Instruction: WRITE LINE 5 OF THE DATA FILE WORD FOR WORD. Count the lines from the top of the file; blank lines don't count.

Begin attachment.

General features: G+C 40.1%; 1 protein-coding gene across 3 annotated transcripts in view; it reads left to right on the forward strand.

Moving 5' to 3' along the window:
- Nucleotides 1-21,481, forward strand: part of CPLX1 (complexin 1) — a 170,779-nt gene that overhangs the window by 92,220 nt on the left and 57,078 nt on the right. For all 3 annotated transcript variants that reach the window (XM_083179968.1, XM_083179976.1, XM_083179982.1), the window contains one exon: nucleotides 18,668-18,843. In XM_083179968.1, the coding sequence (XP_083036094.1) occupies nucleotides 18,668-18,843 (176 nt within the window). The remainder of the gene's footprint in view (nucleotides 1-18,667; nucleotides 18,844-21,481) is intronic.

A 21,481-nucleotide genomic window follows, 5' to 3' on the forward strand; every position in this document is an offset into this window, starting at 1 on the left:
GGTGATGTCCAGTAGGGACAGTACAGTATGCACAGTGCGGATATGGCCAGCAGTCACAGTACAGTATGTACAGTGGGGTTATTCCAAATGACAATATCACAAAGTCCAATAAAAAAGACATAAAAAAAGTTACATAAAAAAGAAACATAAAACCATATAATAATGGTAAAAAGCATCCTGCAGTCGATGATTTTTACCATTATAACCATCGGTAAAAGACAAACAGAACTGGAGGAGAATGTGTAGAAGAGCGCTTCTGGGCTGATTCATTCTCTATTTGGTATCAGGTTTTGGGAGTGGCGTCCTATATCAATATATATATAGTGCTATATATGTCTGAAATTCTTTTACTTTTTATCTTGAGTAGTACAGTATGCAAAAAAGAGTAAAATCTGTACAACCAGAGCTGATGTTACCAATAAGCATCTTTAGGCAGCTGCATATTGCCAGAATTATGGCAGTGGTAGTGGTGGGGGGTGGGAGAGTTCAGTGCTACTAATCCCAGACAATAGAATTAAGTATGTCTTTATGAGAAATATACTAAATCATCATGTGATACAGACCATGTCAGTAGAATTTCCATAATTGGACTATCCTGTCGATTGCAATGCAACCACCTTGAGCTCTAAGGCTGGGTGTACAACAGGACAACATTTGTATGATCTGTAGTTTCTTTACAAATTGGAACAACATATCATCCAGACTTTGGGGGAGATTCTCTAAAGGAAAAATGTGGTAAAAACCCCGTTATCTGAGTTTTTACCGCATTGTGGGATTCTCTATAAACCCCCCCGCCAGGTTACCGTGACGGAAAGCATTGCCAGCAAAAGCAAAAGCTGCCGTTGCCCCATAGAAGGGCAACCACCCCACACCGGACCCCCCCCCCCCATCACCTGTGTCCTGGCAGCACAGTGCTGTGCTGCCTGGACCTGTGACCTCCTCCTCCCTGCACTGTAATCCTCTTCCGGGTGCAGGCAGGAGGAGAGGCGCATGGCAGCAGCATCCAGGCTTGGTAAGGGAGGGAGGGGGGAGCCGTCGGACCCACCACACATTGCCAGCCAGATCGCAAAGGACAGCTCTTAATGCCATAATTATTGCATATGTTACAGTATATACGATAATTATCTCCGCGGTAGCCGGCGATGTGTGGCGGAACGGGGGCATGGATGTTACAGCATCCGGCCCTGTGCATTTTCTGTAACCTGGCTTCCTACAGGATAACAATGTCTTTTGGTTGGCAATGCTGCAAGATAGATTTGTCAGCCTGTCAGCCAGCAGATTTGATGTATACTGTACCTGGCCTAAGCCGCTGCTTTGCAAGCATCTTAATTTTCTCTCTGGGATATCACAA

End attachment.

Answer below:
GGTGATGTCCAGTAGGGACAGTACAGTATGCACAGTGCGGATATGGCCAGCAGTCACAGTACAGTATGTACAGTGGGGTTATTCCAAATGACAATATCACAAAGTCCAATAAAAAAGACATAAAAAAAGTTACATAAAAAAGAAACATAAAACCATATAATAATGGTAAAAAGCATCCTGCAGTCGATGATTTTTACCATTATAACCATCGGTAAAAGACAAACAGAACTGGAGGAGAATGTGTAGAAGAGCGCTTCTGGGCTGATTCATTCTCTATTTGGTATCAGGTTTTGGGAGTGGCGTCCTATATCAATATATATATAGTGCTATATATGTCTGAAATTCTTTTACTTTTTATCTTGAGTAGTACAGTATGCAAAAAAGAGTAAAATCTGTACAACCAGAGCTGATGTTACCAATAAGCATCTTTAGGCAGCTGCATATTGCCAGAATTATGGCAGTGGTAGTGGTGGGGGGTGGGAGAGTTCAGTGCTACTAATCCCAGACAATAGAATTAAGTATGTCTTTATGAGAAATATACTAAATCATCATGTGATACAGACCATGTCAGTAGAATTTCCATAATTGGACTATCCTGTCGATTGCAATGCAACCACCTTGAGCTCTAAGGCTGGGTGTACAACAGGACAACATTTGTATGATCTGTAGTTTCTTTACAAATTGGAACAACATATCATCCAGACTTTGGGGGAGATTCTCTAAAGGAAAAATGTGGTAAAAACCCCGTTATCTGAGTTTTTACCGCATTGTGGGATTCTCTATAAACCCCCCCGCCAGGTTACCGTGACGGAAAGCATTGCCAGCAAAAGCAAAAGCTGCCGTTGCCCCATAGAAGGGCAACCACCCCACACCGGACCCCCCCCCCCCATCACCTGTGTCCTGGCAGCACAGTGCTGTGCTGCCTGGACCTGTGACCTCCTCCTCCCTGCACTGTAATCCTCTTCCGGGTGCAGGCAGGAGGAGAGGCGCATGGCAGCAGCATCCAGGCTTGGTAAGGGAGGGAGGGGGGAGCCGTCGGACCCACCACACATTGCCAGCCAGATCGCAAAGGACAGCTCTTAATGCCATAATTATTGCATATGTTACAGTATATACGATAATTATCTCCGCGGTAGCCGGCGATGTGTGGCGGAACGGGGGCATGGATGTTACAGCATCCGGCCCTGTGCATTTTCTGTAACCTGGCTTCCTACAGGATAACAATGTCTTTTGGTTGGCAATGCTGCAAGATAGATTTGTCAGCCTGTCAGCCAGCAGATTTGATGTATACTGTACCTGGCCTAAGCCGCTGCTTTGCAAGCATCTTAATTTTCTCTCTGGGATATCACAA